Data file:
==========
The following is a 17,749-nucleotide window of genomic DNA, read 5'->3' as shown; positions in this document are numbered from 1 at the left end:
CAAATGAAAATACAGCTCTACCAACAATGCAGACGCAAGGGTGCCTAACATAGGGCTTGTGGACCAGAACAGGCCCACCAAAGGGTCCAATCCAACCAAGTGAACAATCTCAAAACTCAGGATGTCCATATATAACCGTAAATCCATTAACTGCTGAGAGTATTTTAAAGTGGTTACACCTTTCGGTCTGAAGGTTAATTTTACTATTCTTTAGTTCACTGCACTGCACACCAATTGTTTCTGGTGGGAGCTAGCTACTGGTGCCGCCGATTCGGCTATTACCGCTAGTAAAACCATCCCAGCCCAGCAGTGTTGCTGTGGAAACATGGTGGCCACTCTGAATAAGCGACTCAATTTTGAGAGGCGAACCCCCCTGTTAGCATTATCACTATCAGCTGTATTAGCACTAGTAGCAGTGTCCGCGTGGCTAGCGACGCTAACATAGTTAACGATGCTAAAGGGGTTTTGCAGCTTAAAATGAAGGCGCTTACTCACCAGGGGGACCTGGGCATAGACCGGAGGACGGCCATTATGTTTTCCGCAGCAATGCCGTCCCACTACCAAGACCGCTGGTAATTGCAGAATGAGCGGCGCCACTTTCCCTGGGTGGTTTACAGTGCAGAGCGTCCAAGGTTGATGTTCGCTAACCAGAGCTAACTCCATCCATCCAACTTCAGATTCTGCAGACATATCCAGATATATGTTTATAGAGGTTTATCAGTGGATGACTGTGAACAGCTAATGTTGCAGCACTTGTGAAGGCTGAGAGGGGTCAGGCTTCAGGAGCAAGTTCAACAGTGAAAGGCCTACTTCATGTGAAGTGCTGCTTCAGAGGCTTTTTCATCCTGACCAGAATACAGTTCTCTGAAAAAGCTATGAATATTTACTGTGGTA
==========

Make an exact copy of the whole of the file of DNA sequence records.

The following is a 17,749-nucleotide window of genomic DNA, read 5'->3' as shown; positions in this document are numbered from 1 at the left end:
CAAATGAAAATACAGCTCTACCAACAATGCAGACGCAAGGGTGCCTAACATAGGGCTTGTGGACCAGAACAGGCCCACCAAAGGGTCCAATCCAACCAAGTGAACAATCTCAAAACTCAGGATGTCCATATATAACCGTAAATCCATTAACTGCTGAGAGTATTTTAAAGTGGTTACACCTTTCGGTCTGAAGGTTAATTTTACTATTCTTTAGTTCACTGCACTGCACACCAATTGTTTCTGGTGGGAGCTAGCTACTGGTGCCGCCGATTCGGCTATTACCGCTAGTAAAACCATCCCAGCCCAGCAGTGTTGCTGTGGAAACATGGTGGCCACTCTGAATAAGCGACTCAATTTTGAGAGGCGAACCCCCCTGTTAGCATTATCACTATCAGCTGTATTAGCACTAGTAGCAGTGTCCGCGTGGCTAGCGACGCTAACATAGTTAACGATGCTAAAGGGGTTTTGCAGCTTAAAATGAAGGCGCTTACTCACCAGGGGGACCTGGGCATAGACCGGAGGACGGCCATTATGTTTTCCGCAGCAATGCCGTCCCACTACCAAGACCGCTGGTAATTGCAGAATGAGCGGCGCCACTTTCCCTGGGTGGTTTACAGTGCAGAGCGTCCAAGGTTGATGTTCGCTAACCAGAGCTAACTCCATCCATCCAACTTCAGATTCTGCAGACATATCCAGATATATGTTTATAGAGGTTTATCAGTGGATGACTGTGAACAGCTAATGTTGCAGCACTTGTGAAGGCTGAGAGGGGTCAGGCTTCAGGAGCAAGTTCAACAGTGAAAGGCCTACTTCATGTGAAGTGCTGCTTCAGAGGCTTTTTCATCCTGACCAGAATACAGTTCTCTGAAAAAGCTATGAATATTTACTGTGGTA